There are quite a number of people in history with whom I would probably not wish to spend any great time with. Richard III, Mary Tudor and Oliver Cromwell would be amongst them. All institutions have history that is 'curates egg' and our job is not to start again, but rather to build on the good, repair what we can, and learn from the bad.

    Anyway, welcome among us, (and by way of a hint - shorter paragraphs make for easier reading on screen)
     
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  5. Andrewofthetribe

    Andrewofthetribe New Member

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    Hi still not sure where I'm taking most of my errors from. I'm not angry at Cromwell, yes he was an evil vicious man but he is not responsible for bringing a book of hatred into the Church of England and preaching that message as if it was scriptures for almost four hundred years. It was not Cromwells decision to have the book of martyrs chained next to the bible in every cathedral? Where do you get your assumption that the Church of England never preached a message of hate against Catholics, Irish Catholics? I definatley don't hate my country, in fact I spend many weekends walking through the countryside of our little island and it never ceases to inspire and refresh me. As for my people, I love the people of England they are my people and I shall never judge them unfairly. If I'm so mixed up about this can you please show me the proof that the Church of England did not preach the book of martyrs to the common folk of England for over four hundred years. I would be grateful if you could as I want to get to the truth.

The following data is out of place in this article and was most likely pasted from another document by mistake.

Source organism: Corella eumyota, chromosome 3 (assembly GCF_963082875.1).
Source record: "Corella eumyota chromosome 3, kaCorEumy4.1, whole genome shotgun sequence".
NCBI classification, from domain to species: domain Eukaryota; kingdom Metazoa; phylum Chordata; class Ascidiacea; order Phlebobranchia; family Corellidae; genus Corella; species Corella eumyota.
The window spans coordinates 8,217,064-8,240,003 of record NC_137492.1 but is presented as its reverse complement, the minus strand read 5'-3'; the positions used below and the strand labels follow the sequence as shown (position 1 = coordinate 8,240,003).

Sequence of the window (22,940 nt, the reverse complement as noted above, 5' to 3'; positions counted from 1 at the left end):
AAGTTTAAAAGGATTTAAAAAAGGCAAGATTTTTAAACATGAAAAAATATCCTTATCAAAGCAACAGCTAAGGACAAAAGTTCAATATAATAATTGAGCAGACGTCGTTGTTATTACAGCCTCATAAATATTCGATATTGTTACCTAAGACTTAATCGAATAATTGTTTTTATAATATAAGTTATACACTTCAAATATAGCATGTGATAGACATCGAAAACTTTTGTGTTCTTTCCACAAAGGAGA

6. Andrewofthetribe

    Andrewofthetribe New Member

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    Hi and thank you for your feed back it is much appreciated. Please excuse my long paragraphs, although English is my native tongue, my schooling was a little suspect lol.
    Surely the place to start with rebuilding is with an acceptance of the sins or deeds that caused these problems in the first place.
    It appears to my not so well educated mind that what I have learned is that the Church of England brought a book of hatred( the book of martyrs) into the cathedrals and the churches of the land and read from this book as if it was scripture? Is this correct? It appears to be the general consensus of historians who speak of the book of martyrs ? Not only did they preach from this book, they continued to do so for over 400 hundred years! I'm sorry if I sound dumb or full of errors as the post above yours tells me but I can only believe what I have read. If this is true then the Church of England are guilty of preaching hatred and death?